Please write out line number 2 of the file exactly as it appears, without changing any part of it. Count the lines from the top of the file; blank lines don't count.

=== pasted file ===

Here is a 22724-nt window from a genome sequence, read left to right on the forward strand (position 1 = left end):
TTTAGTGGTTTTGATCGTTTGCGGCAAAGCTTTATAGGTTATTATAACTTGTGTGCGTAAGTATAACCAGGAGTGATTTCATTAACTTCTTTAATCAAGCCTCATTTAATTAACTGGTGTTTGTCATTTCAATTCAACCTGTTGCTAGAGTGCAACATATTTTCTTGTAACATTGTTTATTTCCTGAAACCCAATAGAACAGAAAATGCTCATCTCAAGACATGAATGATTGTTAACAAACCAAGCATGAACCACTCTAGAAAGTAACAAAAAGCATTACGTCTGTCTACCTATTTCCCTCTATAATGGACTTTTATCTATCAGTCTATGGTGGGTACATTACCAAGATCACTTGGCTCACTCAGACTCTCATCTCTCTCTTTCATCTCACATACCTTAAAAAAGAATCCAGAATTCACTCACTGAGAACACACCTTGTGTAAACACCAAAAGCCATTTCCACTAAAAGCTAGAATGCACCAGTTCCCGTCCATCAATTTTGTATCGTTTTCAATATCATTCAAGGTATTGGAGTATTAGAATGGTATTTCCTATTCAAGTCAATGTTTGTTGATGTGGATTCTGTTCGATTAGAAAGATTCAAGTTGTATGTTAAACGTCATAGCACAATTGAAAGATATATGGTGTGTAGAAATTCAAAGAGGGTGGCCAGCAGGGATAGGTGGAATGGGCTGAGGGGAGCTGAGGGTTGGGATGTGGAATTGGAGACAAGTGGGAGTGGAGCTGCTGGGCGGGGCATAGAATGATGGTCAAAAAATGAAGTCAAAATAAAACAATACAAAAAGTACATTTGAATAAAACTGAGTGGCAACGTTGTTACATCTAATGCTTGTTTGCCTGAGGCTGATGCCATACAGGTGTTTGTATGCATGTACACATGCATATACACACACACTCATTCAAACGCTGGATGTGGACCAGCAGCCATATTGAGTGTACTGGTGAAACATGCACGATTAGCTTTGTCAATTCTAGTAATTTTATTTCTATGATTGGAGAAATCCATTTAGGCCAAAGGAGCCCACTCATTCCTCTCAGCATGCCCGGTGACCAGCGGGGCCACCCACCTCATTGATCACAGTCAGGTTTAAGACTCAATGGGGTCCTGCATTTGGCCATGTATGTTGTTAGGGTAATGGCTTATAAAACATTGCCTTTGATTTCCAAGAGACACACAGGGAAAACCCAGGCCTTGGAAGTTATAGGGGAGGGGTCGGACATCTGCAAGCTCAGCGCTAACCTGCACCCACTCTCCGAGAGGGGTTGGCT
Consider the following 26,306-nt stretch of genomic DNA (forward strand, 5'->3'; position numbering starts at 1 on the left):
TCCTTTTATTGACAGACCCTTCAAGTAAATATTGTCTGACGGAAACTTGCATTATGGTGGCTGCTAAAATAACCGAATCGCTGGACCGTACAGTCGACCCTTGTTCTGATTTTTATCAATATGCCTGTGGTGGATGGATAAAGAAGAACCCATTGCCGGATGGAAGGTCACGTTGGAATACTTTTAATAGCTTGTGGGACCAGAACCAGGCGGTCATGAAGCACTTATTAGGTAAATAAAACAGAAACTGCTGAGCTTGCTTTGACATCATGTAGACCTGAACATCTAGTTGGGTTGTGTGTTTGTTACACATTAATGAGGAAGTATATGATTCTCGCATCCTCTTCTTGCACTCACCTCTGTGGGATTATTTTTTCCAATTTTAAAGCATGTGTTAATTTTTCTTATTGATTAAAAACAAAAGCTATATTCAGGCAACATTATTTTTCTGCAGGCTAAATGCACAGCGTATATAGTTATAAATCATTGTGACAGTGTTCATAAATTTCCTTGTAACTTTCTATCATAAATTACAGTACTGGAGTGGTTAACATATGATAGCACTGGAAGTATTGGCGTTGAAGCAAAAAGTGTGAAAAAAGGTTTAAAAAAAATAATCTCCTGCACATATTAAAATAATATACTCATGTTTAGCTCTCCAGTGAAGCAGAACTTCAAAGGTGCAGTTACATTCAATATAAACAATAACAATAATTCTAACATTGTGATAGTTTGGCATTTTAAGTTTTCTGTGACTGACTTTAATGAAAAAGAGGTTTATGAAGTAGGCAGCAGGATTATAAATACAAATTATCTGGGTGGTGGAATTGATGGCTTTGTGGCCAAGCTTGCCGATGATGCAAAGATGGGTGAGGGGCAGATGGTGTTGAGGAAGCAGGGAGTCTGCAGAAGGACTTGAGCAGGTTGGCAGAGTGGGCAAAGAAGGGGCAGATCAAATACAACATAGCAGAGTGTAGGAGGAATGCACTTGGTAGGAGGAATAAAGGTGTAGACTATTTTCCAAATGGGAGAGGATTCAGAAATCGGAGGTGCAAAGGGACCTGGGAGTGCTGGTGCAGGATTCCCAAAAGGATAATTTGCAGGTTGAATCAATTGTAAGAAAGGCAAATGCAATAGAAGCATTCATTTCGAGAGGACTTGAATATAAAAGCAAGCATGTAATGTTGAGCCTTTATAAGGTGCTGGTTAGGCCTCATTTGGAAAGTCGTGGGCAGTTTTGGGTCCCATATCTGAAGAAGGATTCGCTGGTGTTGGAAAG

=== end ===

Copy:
TTTAGTGGTTTTGATCGTTTGCGGCAAAGCTTTATAGGTTATTATAACTTGTGTGCGTAAGTATAACCAGGAGTGATTTCATTAACTTCTTTAATCAAGCCTCATTTAATTAACTGGTGTTTGTCATTTCAATTCAACCTGTTGCTAGAGTGCAACATATTTTCTTGTAACATTGTTTATTTCCTGAAACCCAATAGAACAGAAAATGCTCATCTCAAGACATGAATGATTGTTAACAAACCAAGCATGAACCACTCTAGAAAGTAACAAAAAGCATTACGTCTGTCTACCTATTTCCCTCTATAATGGACTTTTATCTATCAGTCTATGGTGGGTACATTACCAAGATCACTTGGCTCACTCAGACTCTCATCTCTCTCTTTCATCTCACATACCTTAAAAAAGAATCCAGAATTCACTCACTGAGAACACACCTTGTGTAAACACCAAAAGCCATTTCCACTAAAAGCTAGAATGCACCAGTTCCCGTCCATCAATTTTGTATCGTTTTCAATATCATTCAAGGTATTGGAGTATTAGAATGGTATTTCCTATTCAAGTCAATGTTTGTTGATGTGGATTCTGTTCGATTAGAAAGATTCAAGTTGTATGTTAAACGTCATAGCACAATTGAAAGATATATGGTGTGTAGAAATTCAAAGAGGGTGGCCAGCAGGGATAGGTGGAATGGGCTGAGGGGAGCTGAGGGTTGGGATGTGGAATTGGAGACAAGTGGGAGTGGAGCTGCTGGGCGGGGCATAGAATGATGGTCAAAAAATGAAGTCAAAATAAAACAATACAAAAAGTACATTTGAATAAAACTGAGTGGCAACGTTGTTACATCTAATGCTTGTTTGCCTGAGGCTGATGCCATACAGGTGTTTGTATGCATGTACACATGCATATACACACACACTCATTCAAACGCTGGATGTGGACCAGCAGCCATATTGAGTGTACTGGTGAAACATGCACGATTAGCTTTGTCAATTCTAGTAATTTTATTTCTATGATTGGAGAAATCCATTTAGGCCAAAGGAGCCCACTCATTCCTCTCAGCATGCCCGGTGACCAGCGGGGCCACCCACCTCATTGATCACAGTCAGGTTTAAGACTCAATGGGGTCCTGCATTTGGCCATGTATGTTGTTAGGGTAATGGCTTATAAAACATTGCCTTTGATTTCCAAGAGACACACAGGGAAAACCCAGGCCTTGGAAGTTATAGGGGAGGGGTCGGACATCTGCAAGCTCAGCGCTAACCTGCACCCACTCTCCGAGAGGGGTTGGCT